During my 4yrs of training to become a qualified counsellor, and as a gay man myself who had a real passion to work in this area, I quickly realised that my counselling course (just like the majority of counselling/therapy qualifications) barely touched on this area of therapeutic practice. Hugely frustrating, but this encouraged me to do my own learning. I made the specific focus of my final counselling dissertation, deliberately about working therapeutically with LGBTQI clients dealing with GSD issues (and anyone who has ever done a dissertation of any sort knows how much learning/researching/reading & reflection is involved in this). I went out of my way to successfully get a placement with the one & only LGBTQI specific counselling service in all of Sussex, so I could get first hand experience working therapeutically with people from this wide and varied background.

(Counselling placements are a requirement of most counselling qualifications/courses, this involves working in a voluntary/unpaid capacity as a trainee/newly qualified counsellor, with various charity or council funded organisations, to gain a requisite amount of direct client hours, while bringing all learning from this back into the counselling course to cement and consolidate this practical experience with the academic/theoretical learning provided by the qualification)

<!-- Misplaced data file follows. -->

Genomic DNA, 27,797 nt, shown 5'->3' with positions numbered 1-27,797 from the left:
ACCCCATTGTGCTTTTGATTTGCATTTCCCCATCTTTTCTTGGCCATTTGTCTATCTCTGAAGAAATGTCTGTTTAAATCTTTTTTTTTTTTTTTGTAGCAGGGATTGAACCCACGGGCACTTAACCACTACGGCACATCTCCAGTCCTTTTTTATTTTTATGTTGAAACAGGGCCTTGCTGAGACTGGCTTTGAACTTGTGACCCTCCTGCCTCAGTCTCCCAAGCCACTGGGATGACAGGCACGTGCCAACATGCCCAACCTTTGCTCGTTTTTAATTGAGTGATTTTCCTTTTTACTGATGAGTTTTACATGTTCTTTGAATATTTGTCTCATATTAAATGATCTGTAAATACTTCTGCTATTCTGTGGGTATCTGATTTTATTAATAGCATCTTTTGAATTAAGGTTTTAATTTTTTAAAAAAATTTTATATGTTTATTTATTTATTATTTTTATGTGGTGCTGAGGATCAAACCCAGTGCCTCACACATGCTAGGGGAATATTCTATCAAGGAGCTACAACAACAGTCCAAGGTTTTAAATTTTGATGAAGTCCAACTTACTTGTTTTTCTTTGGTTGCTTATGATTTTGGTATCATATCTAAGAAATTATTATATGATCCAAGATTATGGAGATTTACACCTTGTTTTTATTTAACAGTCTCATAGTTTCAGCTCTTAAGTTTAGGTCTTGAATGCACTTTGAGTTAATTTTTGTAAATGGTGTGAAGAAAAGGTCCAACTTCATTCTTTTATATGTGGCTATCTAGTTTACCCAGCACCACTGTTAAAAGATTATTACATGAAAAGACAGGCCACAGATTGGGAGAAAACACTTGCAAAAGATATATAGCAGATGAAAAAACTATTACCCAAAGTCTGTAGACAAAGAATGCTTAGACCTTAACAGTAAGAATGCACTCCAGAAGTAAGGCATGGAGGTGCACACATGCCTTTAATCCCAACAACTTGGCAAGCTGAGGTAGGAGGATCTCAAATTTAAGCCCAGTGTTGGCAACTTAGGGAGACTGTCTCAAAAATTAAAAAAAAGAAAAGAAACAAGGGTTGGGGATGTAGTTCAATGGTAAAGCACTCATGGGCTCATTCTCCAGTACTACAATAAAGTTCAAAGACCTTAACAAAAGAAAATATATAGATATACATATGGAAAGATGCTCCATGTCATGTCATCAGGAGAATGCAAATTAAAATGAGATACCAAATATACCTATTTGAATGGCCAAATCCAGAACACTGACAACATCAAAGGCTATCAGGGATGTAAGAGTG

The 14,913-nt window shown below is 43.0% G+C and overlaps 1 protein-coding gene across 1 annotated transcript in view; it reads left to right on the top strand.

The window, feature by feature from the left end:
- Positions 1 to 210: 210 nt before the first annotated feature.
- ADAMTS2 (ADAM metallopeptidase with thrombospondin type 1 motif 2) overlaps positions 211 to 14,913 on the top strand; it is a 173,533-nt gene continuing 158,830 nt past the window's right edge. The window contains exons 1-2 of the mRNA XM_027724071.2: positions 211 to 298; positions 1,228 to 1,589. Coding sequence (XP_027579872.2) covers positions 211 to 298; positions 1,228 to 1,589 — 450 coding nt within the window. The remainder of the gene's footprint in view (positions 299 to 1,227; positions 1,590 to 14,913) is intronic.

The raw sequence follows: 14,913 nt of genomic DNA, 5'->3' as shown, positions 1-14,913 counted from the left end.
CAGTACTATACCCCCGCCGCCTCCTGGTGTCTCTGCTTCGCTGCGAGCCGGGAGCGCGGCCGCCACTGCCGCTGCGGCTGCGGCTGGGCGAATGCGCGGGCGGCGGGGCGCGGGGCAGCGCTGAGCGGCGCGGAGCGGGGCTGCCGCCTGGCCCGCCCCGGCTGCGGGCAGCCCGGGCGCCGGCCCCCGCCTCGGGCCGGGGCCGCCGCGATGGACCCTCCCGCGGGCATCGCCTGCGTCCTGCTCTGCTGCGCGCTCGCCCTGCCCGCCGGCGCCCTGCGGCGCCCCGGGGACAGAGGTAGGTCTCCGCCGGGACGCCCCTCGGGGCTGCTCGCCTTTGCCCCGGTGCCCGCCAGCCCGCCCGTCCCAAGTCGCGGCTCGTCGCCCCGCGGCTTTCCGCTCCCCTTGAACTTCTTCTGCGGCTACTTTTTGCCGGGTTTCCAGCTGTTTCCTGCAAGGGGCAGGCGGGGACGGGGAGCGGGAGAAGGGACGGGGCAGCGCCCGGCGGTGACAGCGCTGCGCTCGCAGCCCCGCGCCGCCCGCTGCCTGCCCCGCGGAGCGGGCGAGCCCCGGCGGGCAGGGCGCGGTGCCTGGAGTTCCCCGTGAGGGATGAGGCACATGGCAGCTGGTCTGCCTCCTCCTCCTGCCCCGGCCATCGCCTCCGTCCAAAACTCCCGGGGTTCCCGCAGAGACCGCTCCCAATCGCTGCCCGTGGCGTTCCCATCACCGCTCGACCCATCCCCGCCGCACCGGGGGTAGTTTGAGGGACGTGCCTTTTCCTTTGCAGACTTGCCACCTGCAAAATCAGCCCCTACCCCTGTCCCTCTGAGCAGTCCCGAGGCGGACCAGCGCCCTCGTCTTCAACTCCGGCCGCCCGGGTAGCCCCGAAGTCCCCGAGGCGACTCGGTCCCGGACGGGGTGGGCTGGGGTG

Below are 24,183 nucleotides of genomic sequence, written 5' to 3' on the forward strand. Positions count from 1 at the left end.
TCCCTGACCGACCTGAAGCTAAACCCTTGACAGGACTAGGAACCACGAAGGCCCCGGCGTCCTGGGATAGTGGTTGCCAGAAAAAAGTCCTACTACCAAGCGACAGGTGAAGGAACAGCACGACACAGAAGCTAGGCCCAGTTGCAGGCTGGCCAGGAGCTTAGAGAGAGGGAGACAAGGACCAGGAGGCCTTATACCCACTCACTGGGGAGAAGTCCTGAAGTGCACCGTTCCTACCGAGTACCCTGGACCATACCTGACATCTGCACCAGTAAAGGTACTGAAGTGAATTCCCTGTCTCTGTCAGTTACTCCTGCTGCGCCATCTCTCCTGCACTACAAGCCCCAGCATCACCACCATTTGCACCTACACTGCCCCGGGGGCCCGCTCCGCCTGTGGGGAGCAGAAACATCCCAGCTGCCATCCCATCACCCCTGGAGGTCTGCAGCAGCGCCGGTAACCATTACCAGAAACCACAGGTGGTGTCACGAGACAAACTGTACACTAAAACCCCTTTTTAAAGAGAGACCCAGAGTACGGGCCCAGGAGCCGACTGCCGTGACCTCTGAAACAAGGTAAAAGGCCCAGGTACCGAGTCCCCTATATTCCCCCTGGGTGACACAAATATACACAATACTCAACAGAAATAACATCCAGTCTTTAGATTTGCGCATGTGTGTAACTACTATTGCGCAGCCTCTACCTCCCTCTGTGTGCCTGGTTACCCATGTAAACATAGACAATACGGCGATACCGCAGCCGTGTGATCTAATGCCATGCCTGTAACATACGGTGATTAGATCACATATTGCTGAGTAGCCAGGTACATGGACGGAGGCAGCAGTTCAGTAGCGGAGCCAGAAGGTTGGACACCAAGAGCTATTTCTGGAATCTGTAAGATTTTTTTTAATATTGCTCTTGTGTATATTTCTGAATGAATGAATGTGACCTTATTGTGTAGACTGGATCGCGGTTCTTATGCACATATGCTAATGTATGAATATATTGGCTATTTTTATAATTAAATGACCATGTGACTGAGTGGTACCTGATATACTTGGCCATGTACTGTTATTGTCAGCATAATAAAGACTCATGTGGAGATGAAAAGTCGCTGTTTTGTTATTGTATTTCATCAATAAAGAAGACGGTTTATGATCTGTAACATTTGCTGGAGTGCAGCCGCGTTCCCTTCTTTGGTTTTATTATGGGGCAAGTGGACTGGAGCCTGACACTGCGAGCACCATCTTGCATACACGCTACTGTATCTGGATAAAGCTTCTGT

All because people who are LGBTQI or dealing with SGD issues, deserve therapy that is geared directly for them. I certainly deserved it when I was struggling as a young person, and it wasn’t there. What was available was generic counselling, that had no idea how to deal sensitively and in an affirmative manner with SGD issues. A subtle form of Heterosexism, an attitude of - there was nothing more to know than what was being offered, distinctly heterosexually orientated counselling.

It is also worth pointing out that I do not believe I am qualified to work with LGBTQI/SGD clients/issues, solely because I am gay, as if this simply gives me a magical insight that heterosexual therapist/counsellors don’t have. Most definitely not, even an LGBTQI therapist, if they have not studied, learnt, researched, had direct LGBTQI therapeutic client experience, and considered all of this in relation to their own self and attitudes/beliefs, will likely do as much harm as good for LGBTQI clients.

This is why I believe it is important to recognise the need for specific LGBTQI and SGD counselling services, and why I am offering such a service. While we are all human and share many common experiences, we are also all unique, we have similarities AND differences. To not recognise this, means that for LGBTQI people, these very real and significant differences, go unheard, and unacknowledged, so there is less opportunity for support, growth, change and healing of trauma. Personally, this isn’t acceptable and in my own small way I want to change this for the better.

Thanks for Listening :)
 
Written by: Macfarlanetherapy